60 minutes recently did a segment on this phenomenon and this final reason; being an oldest child giving an advantage; was the main focus of that segment.
However, a major factor in whether a parent delays entry for their child is birth month. Another major factor is gender. Children, specifically boys, born in the months immediately preceeding a cutoff are most likely to be redshirted, and the most typical reason is for a deficiency; perceived lack of readiness. Notably, this redshirting is independent of when the cutoff actually occurs, a different, earlier cutoff does not reduce the occurance of these delayed entrances. So, in my province, the cutoff is March 1; children as young as 4.5 enter kindergarten here, whereas in other provinces the cutoff is January 1 and yet other provinces have a cutoff of September 1. Where the cutoff is March, the targetted group is born November and later, Where the cutoff is January, the targetted group is August and later, and where it is September the greatest retainees are born May and later... The greatest cluster of kids who wait to enter is in the month just preceeding the cutoff.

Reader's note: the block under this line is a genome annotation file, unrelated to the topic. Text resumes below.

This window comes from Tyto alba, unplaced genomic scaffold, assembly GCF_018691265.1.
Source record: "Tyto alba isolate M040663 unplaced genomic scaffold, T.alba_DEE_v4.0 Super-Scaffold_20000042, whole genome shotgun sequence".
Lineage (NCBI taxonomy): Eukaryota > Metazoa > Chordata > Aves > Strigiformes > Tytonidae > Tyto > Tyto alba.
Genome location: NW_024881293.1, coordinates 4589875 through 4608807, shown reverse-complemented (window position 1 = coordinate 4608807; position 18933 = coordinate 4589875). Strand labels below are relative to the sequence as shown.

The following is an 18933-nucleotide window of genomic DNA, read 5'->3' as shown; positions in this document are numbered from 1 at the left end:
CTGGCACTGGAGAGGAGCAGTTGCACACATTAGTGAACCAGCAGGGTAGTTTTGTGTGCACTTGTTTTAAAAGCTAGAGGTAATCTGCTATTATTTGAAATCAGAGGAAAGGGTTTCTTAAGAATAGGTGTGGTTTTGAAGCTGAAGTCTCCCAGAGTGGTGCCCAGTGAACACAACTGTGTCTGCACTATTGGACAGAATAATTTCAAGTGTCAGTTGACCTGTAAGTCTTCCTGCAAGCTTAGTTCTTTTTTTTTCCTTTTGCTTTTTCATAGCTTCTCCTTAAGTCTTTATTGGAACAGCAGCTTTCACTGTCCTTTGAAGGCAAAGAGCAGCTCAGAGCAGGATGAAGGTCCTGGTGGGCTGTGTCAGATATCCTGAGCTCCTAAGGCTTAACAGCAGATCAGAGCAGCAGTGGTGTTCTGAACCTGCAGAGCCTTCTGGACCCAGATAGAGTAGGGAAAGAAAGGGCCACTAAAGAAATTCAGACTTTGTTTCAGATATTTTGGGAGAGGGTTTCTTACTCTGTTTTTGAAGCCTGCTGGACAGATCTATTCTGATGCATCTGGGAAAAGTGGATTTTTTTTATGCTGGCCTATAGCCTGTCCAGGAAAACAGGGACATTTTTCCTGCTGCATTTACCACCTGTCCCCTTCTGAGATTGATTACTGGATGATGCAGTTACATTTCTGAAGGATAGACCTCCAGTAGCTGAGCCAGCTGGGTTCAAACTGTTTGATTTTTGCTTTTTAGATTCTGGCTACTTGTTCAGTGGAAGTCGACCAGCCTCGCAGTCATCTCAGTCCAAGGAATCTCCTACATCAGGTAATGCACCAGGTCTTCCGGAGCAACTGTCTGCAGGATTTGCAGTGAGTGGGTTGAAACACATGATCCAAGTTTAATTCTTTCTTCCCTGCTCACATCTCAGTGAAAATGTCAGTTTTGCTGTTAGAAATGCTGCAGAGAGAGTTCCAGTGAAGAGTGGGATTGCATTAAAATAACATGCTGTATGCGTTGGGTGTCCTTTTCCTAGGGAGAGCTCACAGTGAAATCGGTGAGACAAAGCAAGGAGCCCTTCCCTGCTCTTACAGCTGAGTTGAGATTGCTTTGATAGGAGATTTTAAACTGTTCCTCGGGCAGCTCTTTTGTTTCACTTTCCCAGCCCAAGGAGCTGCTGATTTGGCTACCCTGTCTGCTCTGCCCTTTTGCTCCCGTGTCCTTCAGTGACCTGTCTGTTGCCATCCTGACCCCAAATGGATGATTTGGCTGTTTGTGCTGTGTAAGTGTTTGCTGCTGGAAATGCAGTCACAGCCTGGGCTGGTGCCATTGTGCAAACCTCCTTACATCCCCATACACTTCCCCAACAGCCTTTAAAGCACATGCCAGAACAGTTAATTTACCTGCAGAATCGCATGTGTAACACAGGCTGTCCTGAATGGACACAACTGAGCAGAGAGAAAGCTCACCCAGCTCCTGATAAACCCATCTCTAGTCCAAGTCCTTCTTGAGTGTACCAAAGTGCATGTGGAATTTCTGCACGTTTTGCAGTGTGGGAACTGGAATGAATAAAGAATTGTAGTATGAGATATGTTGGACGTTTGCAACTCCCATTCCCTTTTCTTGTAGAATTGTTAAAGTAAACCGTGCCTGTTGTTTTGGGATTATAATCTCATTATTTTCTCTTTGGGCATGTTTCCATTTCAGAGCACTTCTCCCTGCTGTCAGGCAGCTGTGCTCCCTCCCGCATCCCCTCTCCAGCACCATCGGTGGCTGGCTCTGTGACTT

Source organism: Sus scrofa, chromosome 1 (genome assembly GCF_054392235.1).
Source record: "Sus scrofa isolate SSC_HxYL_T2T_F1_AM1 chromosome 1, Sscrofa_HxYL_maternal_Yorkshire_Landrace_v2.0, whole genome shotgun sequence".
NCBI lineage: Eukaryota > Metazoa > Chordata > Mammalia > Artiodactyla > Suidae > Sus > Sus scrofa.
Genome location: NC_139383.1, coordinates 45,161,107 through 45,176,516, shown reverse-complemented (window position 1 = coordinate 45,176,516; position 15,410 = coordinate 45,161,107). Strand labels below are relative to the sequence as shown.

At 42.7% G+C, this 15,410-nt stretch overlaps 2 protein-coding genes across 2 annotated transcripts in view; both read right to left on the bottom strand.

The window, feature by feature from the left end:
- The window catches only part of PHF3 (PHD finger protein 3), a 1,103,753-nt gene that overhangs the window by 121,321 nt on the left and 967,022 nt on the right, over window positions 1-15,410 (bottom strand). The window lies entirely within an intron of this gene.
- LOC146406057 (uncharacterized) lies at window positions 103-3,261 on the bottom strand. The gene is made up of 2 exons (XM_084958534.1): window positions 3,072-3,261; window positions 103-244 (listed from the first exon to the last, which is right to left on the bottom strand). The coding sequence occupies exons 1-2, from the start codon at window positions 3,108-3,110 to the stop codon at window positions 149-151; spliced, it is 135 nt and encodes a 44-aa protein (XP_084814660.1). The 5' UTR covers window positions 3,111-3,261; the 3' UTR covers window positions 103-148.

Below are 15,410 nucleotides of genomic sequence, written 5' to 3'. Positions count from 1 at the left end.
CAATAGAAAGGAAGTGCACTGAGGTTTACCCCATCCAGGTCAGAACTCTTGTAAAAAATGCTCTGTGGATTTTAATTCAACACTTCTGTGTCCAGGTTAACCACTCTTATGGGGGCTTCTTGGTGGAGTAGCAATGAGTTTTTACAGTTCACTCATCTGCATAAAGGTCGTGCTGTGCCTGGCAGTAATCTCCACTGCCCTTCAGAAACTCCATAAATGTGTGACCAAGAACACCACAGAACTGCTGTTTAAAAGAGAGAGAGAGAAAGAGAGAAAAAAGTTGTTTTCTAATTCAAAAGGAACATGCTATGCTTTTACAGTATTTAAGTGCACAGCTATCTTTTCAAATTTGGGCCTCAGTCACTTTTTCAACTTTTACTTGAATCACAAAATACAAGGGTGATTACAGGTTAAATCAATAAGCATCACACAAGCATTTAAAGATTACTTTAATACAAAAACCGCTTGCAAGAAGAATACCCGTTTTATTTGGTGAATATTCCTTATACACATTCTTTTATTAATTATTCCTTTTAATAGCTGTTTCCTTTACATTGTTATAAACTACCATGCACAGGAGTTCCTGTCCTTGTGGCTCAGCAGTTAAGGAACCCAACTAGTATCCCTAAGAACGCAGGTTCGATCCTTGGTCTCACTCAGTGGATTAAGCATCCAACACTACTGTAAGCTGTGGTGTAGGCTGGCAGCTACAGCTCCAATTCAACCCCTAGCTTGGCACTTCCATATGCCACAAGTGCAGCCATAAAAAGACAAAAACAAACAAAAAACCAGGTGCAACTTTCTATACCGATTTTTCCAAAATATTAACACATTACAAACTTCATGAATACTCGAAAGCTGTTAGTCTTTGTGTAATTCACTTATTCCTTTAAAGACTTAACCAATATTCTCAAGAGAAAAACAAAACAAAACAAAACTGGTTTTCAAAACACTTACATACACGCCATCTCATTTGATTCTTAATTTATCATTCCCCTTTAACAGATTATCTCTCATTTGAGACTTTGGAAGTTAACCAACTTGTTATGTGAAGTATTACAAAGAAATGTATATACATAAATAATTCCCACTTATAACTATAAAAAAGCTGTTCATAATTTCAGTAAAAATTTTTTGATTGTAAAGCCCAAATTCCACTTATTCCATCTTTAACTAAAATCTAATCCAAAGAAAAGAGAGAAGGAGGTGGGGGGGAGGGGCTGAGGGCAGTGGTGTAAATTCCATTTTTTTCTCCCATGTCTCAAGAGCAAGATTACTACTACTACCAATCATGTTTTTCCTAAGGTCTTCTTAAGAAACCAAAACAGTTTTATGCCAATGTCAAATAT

However, currently, I am noticing a shift "on the ground." I find often that the media discusses a "trend" and it appears to simply be a means to stir controversy. In the day to day life of "the average person" (okay, me) this "trend" may or may not exist at all. But, this particular phenomenon does seem to be on the rise - even in my little life... I have had conversations with mothers whose children would be among the oldest in their cohort who STILL decided to redshirt their child - when their child actually displays many markers of readiness. Case in point, I spoke to a mother whose child was born in JUNE (considering that March 1 is our cutoff, this child is in the oldest quartile...). Her child is currently 5 years old, can read, has good social skills, is physically capable and competent, has excellent communication skills... and so on. She is even tall for her age. Her mom has decided to place her in kindergarten next year so that she will be even farther ahead of her peers, and have great "leadership skills." At the end of kindergarten, she will be turning 7, when the oldest of the rest of her "entered on time" classmates will be turning 6.